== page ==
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Terry Mcmillan

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NEWS
May 15, 1997 | by Tonya Pendleton, Daily News Staff Writer
Terry McMillan is a diva, whether she wants to be or not. So when she came into town yesterday to promote the paperback release of her fourth book, "How Stella Got Her Groove Back," we just had to trail her. What she was wearing: A long, multi-colored Moschino knit dress with a matching long knit coat and red sandals. She had her hair braided and up in a curly ponytail. The answer is 'yes': Terry is still with her (much) younger boyfriend, Jonathan Plummer. He's in his early twenties, she's 45. And yes, her 13-year-old son Solomon gets along with him fine.
NEWS
June 4, 1992 | By Maida Odom, INQUIRER STAFF WRITER
Terry McMillan is up, she's pacing, she's looking out the window of her hotel on Manhattan's East Side. She's pouring coffee, she's puffing Kools, she's hanging limp like a rag doll. All the while, McMillan, the author, is raging. Rushing out of her mouth in a raspy, hard-edged voice are her insights into the feelings women have when they're disappointed, disrespected or fed up. And the anger she feels about being stereotyped as a writer. Her third novel, Waiting to Exhale, is a best-selling peek into the romantic lives of four black women.
NEWS
February 1, 1996 | By Marjorie Valbrun, INQUIRER STAFF WRITER
They waited in the cold to see her. They talked excitedly about her three novels. They wore fashionable hats adorned with those now-famous three words. But mostly they talked about her movie. By the time Terry McMillan, their sister, their voice, their friend, walked out on stage yesterday, the more than 850 black women who filled the room were breathless. "I couldn't think of a better way to kick off Black History Month than being in the presence of one of the hottest black authors," said Lynda Coverdale, a math teacher at Fitzsimons Middle School.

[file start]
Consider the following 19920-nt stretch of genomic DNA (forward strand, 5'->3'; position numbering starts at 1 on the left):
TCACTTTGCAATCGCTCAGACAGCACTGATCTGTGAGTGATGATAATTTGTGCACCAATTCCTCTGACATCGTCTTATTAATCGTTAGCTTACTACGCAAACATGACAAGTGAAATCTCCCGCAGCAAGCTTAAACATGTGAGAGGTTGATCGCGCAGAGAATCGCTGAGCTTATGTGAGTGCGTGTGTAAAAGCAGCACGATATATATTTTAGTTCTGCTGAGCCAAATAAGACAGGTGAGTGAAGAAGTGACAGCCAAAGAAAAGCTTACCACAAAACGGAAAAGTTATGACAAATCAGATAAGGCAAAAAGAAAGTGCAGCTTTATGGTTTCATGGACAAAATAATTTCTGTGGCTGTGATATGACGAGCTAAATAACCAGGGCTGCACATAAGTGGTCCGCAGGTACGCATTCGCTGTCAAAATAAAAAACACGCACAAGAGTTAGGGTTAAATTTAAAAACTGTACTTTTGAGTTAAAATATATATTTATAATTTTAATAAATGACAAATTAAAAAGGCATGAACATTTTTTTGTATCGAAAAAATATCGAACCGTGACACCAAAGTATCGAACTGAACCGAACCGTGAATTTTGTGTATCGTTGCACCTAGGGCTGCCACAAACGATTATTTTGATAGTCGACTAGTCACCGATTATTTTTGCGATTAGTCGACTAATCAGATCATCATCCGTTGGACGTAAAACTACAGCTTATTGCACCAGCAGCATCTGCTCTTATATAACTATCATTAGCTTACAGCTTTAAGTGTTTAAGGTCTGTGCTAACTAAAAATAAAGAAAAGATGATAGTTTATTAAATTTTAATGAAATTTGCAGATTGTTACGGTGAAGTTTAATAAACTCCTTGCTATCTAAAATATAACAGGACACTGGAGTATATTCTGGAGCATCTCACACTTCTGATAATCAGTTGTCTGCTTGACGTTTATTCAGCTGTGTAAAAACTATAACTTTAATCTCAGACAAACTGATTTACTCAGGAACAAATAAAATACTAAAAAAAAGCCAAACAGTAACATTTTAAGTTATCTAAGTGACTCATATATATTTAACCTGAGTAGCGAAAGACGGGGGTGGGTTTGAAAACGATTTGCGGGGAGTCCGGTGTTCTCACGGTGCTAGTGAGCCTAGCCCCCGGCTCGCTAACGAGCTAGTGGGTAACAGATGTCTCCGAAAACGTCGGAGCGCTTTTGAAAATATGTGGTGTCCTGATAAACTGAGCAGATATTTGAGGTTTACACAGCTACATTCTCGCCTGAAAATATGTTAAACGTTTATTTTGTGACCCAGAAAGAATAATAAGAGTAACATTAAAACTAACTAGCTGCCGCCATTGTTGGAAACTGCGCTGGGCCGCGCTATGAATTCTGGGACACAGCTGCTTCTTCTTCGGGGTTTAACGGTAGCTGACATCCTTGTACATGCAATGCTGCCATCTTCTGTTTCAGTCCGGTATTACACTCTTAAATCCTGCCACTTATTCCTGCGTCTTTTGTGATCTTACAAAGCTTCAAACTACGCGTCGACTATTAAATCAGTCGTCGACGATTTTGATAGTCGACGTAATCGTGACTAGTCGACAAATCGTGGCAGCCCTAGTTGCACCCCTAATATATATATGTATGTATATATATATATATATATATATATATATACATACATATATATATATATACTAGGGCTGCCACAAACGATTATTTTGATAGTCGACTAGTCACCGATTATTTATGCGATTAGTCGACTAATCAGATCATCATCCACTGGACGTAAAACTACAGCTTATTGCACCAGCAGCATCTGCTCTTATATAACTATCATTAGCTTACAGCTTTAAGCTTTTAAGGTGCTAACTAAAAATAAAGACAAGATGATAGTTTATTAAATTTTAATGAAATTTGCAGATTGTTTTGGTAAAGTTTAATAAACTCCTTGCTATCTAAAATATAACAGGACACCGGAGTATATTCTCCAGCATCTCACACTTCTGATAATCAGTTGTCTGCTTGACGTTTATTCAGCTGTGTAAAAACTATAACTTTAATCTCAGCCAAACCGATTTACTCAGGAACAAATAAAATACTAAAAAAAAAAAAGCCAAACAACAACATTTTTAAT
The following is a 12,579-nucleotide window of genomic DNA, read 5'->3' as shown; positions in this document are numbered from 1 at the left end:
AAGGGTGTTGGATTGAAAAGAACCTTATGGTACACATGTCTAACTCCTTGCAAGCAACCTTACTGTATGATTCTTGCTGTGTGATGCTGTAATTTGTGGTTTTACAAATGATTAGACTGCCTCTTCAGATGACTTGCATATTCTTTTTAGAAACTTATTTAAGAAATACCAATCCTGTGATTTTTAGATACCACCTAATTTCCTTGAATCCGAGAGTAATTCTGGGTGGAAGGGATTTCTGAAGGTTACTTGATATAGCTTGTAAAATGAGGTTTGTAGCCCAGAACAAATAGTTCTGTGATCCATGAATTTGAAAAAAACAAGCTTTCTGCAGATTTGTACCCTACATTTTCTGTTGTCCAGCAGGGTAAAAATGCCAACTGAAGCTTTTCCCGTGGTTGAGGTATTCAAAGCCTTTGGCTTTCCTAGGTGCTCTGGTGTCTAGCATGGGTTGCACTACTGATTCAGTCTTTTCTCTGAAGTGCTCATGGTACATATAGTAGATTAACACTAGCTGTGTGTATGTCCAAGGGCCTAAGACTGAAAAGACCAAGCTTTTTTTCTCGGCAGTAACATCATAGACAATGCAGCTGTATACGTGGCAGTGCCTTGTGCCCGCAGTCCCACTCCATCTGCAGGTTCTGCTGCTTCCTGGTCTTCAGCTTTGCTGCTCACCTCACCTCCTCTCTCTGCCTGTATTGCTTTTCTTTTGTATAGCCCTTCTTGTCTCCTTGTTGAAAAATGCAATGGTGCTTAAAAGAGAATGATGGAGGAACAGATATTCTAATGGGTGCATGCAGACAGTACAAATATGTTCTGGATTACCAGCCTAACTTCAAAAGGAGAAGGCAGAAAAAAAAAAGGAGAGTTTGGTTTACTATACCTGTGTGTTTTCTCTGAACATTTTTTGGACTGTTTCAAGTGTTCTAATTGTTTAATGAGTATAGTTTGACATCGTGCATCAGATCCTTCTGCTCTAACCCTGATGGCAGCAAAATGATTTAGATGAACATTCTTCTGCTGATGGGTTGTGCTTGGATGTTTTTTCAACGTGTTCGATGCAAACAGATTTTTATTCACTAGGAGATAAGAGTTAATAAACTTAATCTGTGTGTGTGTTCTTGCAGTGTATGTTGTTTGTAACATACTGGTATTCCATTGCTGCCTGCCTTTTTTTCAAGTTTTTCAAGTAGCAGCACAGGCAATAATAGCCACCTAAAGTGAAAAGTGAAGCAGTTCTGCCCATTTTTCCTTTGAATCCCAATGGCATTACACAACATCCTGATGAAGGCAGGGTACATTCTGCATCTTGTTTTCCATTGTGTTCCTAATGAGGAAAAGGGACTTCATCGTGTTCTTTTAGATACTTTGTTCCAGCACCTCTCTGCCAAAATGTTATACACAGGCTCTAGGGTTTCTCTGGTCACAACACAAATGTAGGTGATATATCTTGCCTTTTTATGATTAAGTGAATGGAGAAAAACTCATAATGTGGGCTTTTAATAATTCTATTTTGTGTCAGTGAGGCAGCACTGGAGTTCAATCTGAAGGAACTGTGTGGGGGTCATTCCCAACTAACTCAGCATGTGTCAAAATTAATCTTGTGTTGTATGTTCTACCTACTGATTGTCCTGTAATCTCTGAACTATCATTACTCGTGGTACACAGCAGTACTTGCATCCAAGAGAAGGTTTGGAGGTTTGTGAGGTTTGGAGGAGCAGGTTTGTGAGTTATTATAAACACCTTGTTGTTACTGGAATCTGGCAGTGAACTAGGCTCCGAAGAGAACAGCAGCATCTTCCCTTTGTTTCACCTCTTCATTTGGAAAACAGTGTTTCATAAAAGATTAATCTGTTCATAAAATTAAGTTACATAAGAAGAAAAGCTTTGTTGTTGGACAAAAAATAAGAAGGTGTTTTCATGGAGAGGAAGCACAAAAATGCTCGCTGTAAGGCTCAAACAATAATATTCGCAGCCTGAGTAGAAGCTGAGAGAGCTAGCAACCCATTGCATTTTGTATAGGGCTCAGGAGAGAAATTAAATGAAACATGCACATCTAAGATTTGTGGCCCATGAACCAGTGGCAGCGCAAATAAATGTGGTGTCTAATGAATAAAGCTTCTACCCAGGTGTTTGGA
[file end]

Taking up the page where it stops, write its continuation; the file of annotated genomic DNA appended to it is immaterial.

NEWS
September 16, 1998 | By Francesca Chapman Daily News wire services contributed to this report
It took a while for author Terry McMillan's life to catch up with her art imitating life, but she seems to be all squared away now. She's just gotten married to Jonathan Plummer, the young hunk who inspired McMillan's best-seller (and accompanying popular movie) "How Stella Got Her Groove Back. " The two wed on the beach during a writer's conference in Maui, Hawaii, the New York Post reports. McMillan, 46, met Plummer, 26, three years ago in Jamaica. Their romance apparently provided the grist for "Stella," in which a hot-shot career gal takes a vacation, falls for a sweet young thing on the beach and frets over whether their relationship could work long-term.
ENTERTAINMENT
February 19, 1996 | By Carlin Romano, INQUIRER BOOK CRITIC
It was deep into Q&A time. Nearly two hours, in fact, after more than 400 people had crammed into Community College of Philadelphia for "The State of Black Writing," the Saturday afternoon panel that anchors the always-feisty event known this year as the 12th Annual Celebration of Black Writing. Then the audience member at the mike wanted to know what the panelists thought about Alice Walker's The Color Purple, Terry McMillan's Waiting to Exhale, and other commercially successful novels-into-movies that "bash" black men. "We finally got the question," announced moderator Oliver Franklin with a mischievous grin.